Only a minute had elapsed when Kily González found himself one-on-one with Kuffour on the left. The defender missed a tackle to leave the Argentine open to advance on the edge of the 18-yard box, pulling back to find Mendieta in the middle. A slew of red shirts met Mendieta, and with enough frantic shot-blocking, it rendered a penalty decision. Bayern were stunned. Protests were declined by referee Dick Jol, who clearly felt that the ball had struck Andersson’s hand. Up stepped Mendieta to steer home the lead.
Open play remained stretched, particularly for Valencia. Every Bayern advancement into the Spanish final third was greeted by a horde of white shirts to disrupt it. Élber slipped through to hang a cross to the far post in the sight of Jancker, only for Amadeo Carboni to clearly connect the ball with his hand. Penalty again. Jancker was adjudged to have pushed Carboni in the back resulting in the involuntary handball, but it wasn’t seen that way – not by Jol anyway. Regardless of Los Che‘s appeals, even long after the decision had been made, Effenberg responded. Bayern levelled proceedings shortly after half-time.
As time wore on, Bayern became more assertive and Valencia more regressive. For the two strikers and midfielder that Hitzfeld brought on, Cúper replaced Ayala with Đukić, Aimar with Albelda, and Sánchez with Zlatko Zahovič. Neither side could find a goal in normal time, and extra-time proved inconclusive as well. Penalties it was, with only a few seconds of adrenaline separating heavily contrasting emotions. Agony or euphoria; either way there could only be one or the other.
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Up stepped Paulo Sérgio of Bayern from 12 yards out, whistles from fans drowning out the noise, photographers behind Canizares perched behind the hoardings in a readied pose. The goalkeeper stood tall, arms outstretched, in waiting. Upon the shriek of the whistle, Sérgio half-ran at the ball, with a fake in between, but side-footed it over the bar. Missed. Valencia fans were joyous, and the advantage laid with them.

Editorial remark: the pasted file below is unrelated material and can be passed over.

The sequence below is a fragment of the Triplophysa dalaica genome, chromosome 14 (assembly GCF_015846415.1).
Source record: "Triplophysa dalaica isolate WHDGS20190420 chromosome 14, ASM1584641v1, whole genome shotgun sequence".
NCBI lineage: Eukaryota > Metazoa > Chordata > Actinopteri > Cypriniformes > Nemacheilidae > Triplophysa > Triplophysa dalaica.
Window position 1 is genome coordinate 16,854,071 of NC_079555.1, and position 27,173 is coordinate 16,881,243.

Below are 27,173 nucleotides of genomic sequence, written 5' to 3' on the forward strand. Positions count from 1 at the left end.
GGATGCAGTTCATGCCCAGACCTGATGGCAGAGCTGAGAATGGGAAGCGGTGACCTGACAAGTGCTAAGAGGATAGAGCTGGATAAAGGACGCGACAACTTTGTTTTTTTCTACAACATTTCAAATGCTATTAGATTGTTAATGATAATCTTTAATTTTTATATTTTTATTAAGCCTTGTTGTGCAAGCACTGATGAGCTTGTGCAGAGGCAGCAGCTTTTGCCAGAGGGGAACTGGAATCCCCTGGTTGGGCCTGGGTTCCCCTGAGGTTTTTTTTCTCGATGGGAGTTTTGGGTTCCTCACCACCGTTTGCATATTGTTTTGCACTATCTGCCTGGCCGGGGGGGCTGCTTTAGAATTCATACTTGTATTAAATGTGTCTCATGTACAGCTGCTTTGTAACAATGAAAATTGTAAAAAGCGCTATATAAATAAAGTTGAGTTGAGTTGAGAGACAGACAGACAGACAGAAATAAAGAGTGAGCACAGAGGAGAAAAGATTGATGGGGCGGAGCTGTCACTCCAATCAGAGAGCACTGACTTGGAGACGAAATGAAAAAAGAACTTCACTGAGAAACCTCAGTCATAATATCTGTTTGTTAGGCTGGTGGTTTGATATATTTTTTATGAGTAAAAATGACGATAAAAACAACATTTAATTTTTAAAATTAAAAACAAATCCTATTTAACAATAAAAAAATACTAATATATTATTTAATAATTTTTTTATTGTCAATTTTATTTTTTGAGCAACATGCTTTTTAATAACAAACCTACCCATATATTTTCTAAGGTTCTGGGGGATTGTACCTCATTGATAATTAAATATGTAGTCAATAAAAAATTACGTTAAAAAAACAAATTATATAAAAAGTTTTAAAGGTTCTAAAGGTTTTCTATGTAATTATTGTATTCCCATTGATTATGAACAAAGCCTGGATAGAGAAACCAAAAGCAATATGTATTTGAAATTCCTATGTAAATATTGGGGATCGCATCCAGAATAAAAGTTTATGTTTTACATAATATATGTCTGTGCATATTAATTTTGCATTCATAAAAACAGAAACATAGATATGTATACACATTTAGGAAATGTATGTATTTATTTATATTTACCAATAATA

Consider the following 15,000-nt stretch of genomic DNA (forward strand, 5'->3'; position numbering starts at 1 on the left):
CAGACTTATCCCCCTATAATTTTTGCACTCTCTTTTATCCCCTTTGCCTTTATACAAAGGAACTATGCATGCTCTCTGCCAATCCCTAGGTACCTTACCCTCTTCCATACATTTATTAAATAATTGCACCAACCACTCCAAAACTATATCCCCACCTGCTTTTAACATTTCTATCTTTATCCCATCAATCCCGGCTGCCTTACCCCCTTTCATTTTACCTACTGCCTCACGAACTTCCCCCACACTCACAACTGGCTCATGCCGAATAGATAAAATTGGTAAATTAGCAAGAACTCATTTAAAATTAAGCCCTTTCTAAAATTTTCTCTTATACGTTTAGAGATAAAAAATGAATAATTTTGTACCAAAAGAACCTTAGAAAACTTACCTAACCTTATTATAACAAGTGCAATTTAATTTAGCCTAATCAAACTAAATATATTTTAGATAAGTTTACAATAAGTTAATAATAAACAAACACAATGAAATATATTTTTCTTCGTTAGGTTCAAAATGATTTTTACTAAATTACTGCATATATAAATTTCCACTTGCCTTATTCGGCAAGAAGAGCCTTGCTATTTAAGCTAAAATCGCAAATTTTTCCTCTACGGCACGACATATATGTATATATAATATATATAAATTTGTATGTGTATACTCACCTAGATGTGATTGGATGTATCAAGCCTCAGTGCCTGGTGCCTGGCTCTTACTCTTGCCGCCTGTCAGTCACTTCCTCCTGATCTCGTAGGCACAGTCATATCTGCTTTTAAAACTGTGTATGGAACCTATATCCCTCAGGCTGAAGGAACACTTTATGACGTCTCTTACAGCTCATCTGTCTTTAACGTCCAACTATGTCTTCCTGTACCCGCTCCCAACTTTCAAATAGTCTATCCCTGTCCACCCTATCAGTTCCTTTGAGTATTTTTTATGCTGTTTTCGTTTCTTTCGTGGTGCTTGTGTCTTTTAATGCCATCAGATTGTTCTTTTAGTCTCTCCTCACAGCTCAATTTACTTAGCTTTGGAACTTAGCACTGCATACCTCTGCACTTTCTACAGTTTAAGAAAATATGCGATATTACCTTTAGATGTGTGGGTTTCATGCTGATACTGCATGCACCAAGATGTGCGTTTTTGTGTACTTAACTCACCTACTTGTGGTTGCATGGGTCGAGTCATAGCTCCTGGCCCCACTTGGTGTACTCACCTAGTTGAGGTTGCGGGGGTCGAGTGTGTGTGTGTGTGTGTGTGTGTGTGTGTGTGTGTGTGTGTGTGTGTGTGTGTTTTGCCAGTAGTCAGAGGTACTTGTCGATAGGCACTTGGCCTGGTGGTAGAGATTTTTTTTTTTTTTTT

Both teams traded blows with each spot-kick. Mendieta followed, then Salihamidžić, then Carew, and Zickler. All had scored, leaving the tie three apiece. Zahovič was denied by Kahn’s leaping save to his right, and then Canizares cradled Andersson’s tame effort despite a measured run-up from outside the penalty area. Carboni, who had given away the penalty that drew Bayern level, had his effort thunder off the crossbar, much to the fierce enjoyment of Kahn and his clenched fists.
Normal service of success from the spot reconvened when Effenberg, Baraja, Lizarazu, Kily González and Thomas Linke all converted. It would then be left to defender Mauricio Pellegrino after 13 others had come and gone. Pellegrino had been impressive all campaign for Los Che, and to help them secure a European title after last year’s misfortunes would be fitting. What would stand in between him and that glory was Oliver Kahn, however.
From outside the penalty area, Pellegrino sprinted at an angle towards the spot that could only mean one way. A shot with the inside of his foot was aimed towards the far corner of the goal and, sure enough, Kahn guessed correctly. Saved. Bayern had just secured their first European Cup for more than 25 years.